Friday, November 6, 2009

"Major Awards:" Follow-on Notes

Other Side has been remiss in attending to all the issues that need attending to. Intentions outstrip performance by a good 3 to 1 or so.

This post is an effort to scratch one item off the "to do list," or as others might say, remove one item from "the job jar."

The good intentions were hinted at in this item reporting on a major honor sent our way.

This story was inspired, in part, by the award of the Nobel Peace Prize to Mr. Obama, and the reports of various prizes being awarded to the local newspaper at the annual gathering of the Northeast New England Newspaper Association.

It is important to note that there are "absolute awards" and there are "relative awards." For example, the Oscar is given to the "Best Picture" of the year, regardless of how good it is in an absolute sense. If all the movies in any given year were undistinguished, the least undistinguished would still win the Best Picture award. Even worse, if all the movies stunk, the least stinky would win Best of the Year.

I'm not aware of any year in which it was declared that no movie worthy of "Best of the Year" was nominated, and so no award was granted. Similarly, I don't know of any year when a Nobel Prize for Peace was not awarded because no achievement worthy of the prize had been nominated.

This phenomenon is in keeping with the general decline in our culture. No matter how low we sink, there is always someone or something that, relatively speaking, is "best." No pass, no fail; this is grading "on the curve" taken to it's most destructive extreme.

I'm reminded of the state's ranking system for which town should receive funding for construction of a new school. I visited with the officials in charge, and it became very clear that there was no absolute standard for receiving funding. Rather, the whole system was based on allocating a predetermined amount of funding every year.

There was no pass/fail grade on the applications submitted by the various school districts; there was simply a "scoring" followed by a rank ordering of the applications. If 30 applications were received, and 27 of them really didn't warrant new school construction, it didn't matter. The state had a sum allocated for the year, and it would be spent no matter what. The awarding of funds was completely relative, and the primary goal was to spend every last available dollar, whether it was warranted or not.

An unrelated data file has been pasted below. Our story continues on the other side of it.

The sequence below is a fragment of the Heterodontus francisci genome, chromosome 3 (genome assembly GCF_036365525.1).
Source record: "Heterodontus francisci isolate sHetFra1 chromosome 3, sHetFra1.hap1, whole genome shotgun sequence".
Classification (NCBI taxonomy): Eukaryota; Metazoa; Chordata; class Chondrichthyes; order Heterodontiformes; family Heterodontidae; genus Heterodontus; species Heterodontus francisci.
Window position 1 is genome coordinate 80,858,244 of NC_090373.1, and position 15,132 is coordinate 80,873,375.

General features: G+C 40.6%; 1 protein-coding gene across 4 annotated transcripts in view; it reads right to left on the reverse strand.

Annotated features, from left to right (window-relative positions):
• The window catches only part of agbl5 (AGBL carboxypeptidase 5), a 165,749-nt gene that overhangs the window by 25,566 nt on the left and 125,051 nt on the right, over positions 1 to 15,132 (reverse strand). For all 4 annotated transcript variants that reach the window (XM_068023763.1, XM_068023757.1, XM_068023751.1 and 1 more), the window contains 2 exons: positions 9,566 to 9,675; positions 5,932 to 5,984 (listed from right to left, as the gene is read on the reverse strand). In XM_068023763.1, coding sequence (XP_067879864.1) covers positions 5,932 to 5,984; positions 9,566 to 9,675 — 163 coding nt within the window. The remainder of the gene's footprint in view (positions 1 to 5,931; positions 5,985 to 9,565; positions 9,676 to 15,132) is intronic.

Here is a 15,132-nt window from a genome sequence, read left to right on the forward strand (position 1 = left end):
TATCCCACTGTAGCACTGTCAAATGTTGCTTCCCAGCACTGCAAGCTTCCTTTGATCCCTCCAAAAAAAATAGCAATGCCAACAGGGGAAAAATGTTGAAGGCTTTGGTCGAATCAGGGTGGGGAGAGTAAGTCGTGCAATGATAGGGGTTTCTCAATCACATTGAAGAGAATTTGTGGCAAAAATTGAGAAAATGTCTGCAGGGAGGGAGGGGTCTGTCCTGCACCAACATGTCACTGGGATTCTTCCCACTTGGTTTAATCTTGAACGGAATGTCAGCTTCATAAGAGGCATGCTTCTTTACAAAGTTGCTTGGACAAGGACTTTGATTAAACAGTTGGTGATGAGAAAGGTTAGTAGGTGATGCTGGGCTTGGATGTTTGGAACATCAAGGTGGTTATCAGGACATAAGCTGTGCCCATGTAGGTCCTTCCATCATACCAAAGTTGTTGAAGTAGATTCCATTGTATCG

That's the way the annual awards the local paper is so good at winning work. Every win is for "Best of the Year" in this or that category. Further, the award selections are made by industry peers, rather than objective outside authorities.

Given this standard of merit, and the rather small number of newspapers in our area, the net result is that nearly every paper gets to claim some "award winning" performance for the year.

The process is not particularly rigorous or error free. Not that long ago, our local paper's former opinion editor was awarded the prize for best editorial of the year for an item she didn't write. When I pointed that out to her and the editors of the paper, they blew it off as just an irrelevant nit.

It turns out that in the recent award cycle, Seth Koenig was deemed the Reporter of the Year. I know Seth a bit, and believe him to be a fine journalist. But he works for a newspaper that is anything but robust and dedicated in it's pursuit of the story behind the story, and that falls flat on its face in the "government watchdog" role.

And it seems to be getting worse week by week, month by month, even if they were voted the "third best" daily newspaper of the year (out of how many?) These awards, if you read the annual reports, give the distinct impression that they are handed out with an eye towards "egalitarianism," if you get my drift. In other words, everybody gets some, because the association wants to make sure there are no self-esteem issues among the publishers and editors.

Which is probably why "four major newspapers in Maine had circulation declines in the most recent six-month period, according to a report released by the Audit Bureau of Circulations of Schaumburg, Illinois.

Out of the four, the Times Record had the greatest decline, with circulation for Monday-Thursday down 19.5% compared to 2007, and Friday circulation down 15.2% over the same period.

Chris Miles must be really glad he and his firm bought the paper, and must really feel good about how they're serving their readership.

And those awards they've won and the circulation figures confirm the merit of their efforts. Good work, folks!

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